Now that I’ve finally found a suitable French home for ‘Petite Anglaise’, it’s only a matter of time before these thorny translation questions are resolved.

It’s also only a matter of time (sometime in the course of 2009, to be more precise) before the ex-in-laws can finally get their hands on ‘petite’ in translation. So while I’m thrilled to be published in my home country – the land of the highbrow – I’m also a touch nervous. If it was too much for my grandma, and JonnyB claimed he had to close his eyes during the sex scenes, I’m not sure where that leaves the beaux parents.

May 22, 2008


Filed under: good time girl, knot tying — petiteanglaiseparis @ 1:13 pm

The non-hen night started off well enough.

I caught the Eurostar with my non-bridesmaid Meg. (Admittedly with only seconds to spare. If ever you make a date with Meg, it pays to factor in a degree of tardiness.) We sipped champagne and picked at our Eurostar lunch as we sped towards London under flinty skies. Every few minutes I put down my copy of Heat magazine, with a sigh, to field yet another text message from one of the attendees, wondering how on earth people ever made plans before the age of the mobile phone.

Our plan for the day included a lightning visit to TopShop, an afternoon rendez-vous at The Champion pub in Bayswater, a possible picnic in Kensington Gardens (which was looking increasingly unlikely as London approached and the clouds showed no sign of clearing) and, finally, an evening meet at The Walmer Castle, Notting Hill, for a Thai meal.

My friends had been warned that as this was a non-hen night, strippers, L-plates, chicken costumes, weird headgear, matching T-shirts or other horrorshow props were strictly prohibited. Several male friends had also been invited in an attempt to mitigate excesses of girliness. The only bacherlotte party tradition I did uphold was the Boy’s absence. He was safely on the other side of the English Channel, no doubt playing poker.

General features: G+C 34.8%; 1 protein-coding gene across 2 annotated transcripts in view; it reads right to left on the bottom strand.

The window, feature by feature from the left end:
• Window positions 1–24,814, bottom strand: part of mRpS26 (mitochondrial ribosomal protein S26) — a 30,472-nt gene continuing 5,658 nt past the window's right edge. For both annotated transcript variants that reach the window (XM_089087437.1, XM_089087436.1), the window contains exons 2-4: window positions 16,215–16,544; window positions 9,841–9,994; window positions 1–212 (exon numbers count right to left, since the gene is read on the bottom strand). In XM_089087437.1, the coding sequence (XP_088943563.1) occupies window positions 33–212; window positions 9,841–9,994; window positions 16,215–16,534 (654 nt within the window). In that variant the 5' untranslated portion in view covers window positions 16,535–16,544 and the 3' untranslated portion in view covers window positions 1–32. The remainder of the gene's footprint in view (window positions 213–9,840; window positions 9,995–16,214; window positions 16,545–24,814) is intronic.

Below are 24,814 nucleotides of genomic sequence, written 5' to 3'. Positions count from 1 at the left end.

3pm saw me sitting on a balding Chaise Longue in The Champion, a pint of cider in my hand, surrounded by half a dozen of my closest friends. The picnic plan had been ditched, and we’d ordered a few snacks to mop up the alcohol instead. I was taking things slowly. All was well in my world.

Then my best friend from university, dismayed at the dismally slow progress I was making with my pint, returned from the bar to remedy the situation, carrying two shots (1 vodka, 1 Sambuca). At approximately the same time, Meg bought a bottle of wine for some random Dutch boys who had been quietly propping up the bar and asked them to do a little dance for me, in return. She then produced a handful of fluorescent mini feather boas, a hideous pink plastic necklace and a hair clip (with pink bow attached) and began to advance towards me.

I raised the first of the two shot glasses to my mouth. And the next five hours – from approximately 5pm until 10pm – are blank.

I’m told I ripped university friend’s top – and have seen photographic evidence to support this claim – but can summon up no memory of the occurrence whatsoever. I’m told I tipped over the back of the chaise longue, landing on the floor with my legs in the air. Again, this feels true, but I have only a vague recollection of the feeling of smooth, cold tiles against my back – there is no visual memory at all.

And yet the photographs and videos I’ve seen show me looking tipsy but functional: sitting, standing, walking, talking, laughing (and drinking). It’s as though the lights were on, but there was no one home. My body switched onto autopilot, ceased to record anything, and partied on without me.

I ‘came to’ in the Thai restaurant and the rest of the night, which ended around 3 am, I recollect with perfect clarity.